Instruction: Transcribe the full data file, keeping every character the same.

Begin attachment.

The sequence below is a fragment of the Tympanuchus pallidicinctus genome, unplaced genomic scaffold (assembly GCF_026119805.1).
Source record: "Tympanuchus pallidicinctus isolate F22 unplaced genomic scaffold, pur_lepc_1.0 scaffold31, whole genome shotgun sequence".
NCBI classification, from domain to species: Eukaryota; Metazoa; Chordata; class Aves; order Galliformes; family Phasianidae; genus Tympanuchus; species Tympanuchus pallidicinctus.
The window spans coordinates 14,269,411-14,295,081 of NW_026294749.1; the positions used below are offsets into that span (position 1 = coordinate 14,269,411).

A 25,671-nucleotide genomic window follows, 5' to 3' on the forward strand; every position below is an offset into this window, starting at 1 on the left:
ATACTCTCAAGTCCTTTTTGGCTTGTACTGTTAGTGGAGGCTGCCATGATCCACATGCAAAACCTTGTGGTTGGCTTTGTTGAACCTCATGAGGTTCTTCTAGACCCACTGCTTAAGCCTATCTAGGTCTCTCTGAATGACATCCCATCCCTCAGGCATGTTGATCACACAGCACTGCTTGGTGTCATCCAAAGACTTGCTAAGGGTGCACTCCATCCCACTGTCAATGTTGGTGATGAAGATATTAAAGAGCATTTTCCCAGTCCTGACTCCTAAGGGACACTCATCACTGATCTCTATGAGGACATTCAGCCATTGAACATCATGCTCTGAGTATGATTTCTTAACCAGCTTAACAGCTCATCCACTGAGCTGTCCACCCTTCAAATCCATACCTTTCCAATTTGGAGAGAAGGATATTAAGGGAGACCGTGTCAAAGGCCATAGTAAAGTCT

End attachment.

The sequence below is a fragment of the Tympanuchus pallidicinctus genome, unplaced genomic scaffold (assembly GCF_026119805.1).
Source record: "Tympanuchus pallidicinctus isolate F22 unplaced genomic scaffold, pur_lepc_1.0 scaffold31, whole genome shotgun sequence".
NCBI classification, from domain to species: Eukaryota; Metazoa; Chordata; class Aves; order Galliformes; family Phasianidae; genus Tympanuchus; species Tympanuchus pallidicinctus.
The window spans coordinates 14,269,411-14,295,081 of NW_026294749.1; the positions used below are offsets into that span (position 1 = coordinate 14,269,411).

A 25,671-nucleotide genomic window follows, 5' to 3' on the forward strand; every position below is an offset into this window, starting at 1 on the left:
ATACTCTCAAGTCCTTTTTGGCTTGTACTGTTAGTGGAGGCTGCCATGATCCACATGCAAAACCTTGTGGTTGGCTTTGTTGAACCTCATGAGGTTCTTCTAGACCCACTGCTTAAGCCTATCTAGGTCTCTCTGAATGACATCCCATCCCTCAGGCATGTTGATCACACAGCACTGCTTGGTGTCATCCAAAGACTTGCTAAGGGTGCACTCCATCCCACTGTCAATGTTGGTGATGAAGATATTAAAGAGCATTTTCCCAGTCCTGACTCCTAAGGGACACTCATCACTGATCTCTATGAGGACATTCAGCCATTGAACATCATGCTCTGAGTATGATTTCTTAACCAGCTTAACAGCTCATCCACTGAGCTGTCCACCCTTCAAATCCATACCTTTCCAATTTGGAGAGAAGGATATTAAGGGAGACCGTGTCAAAGGCCATAGTAAAGTCT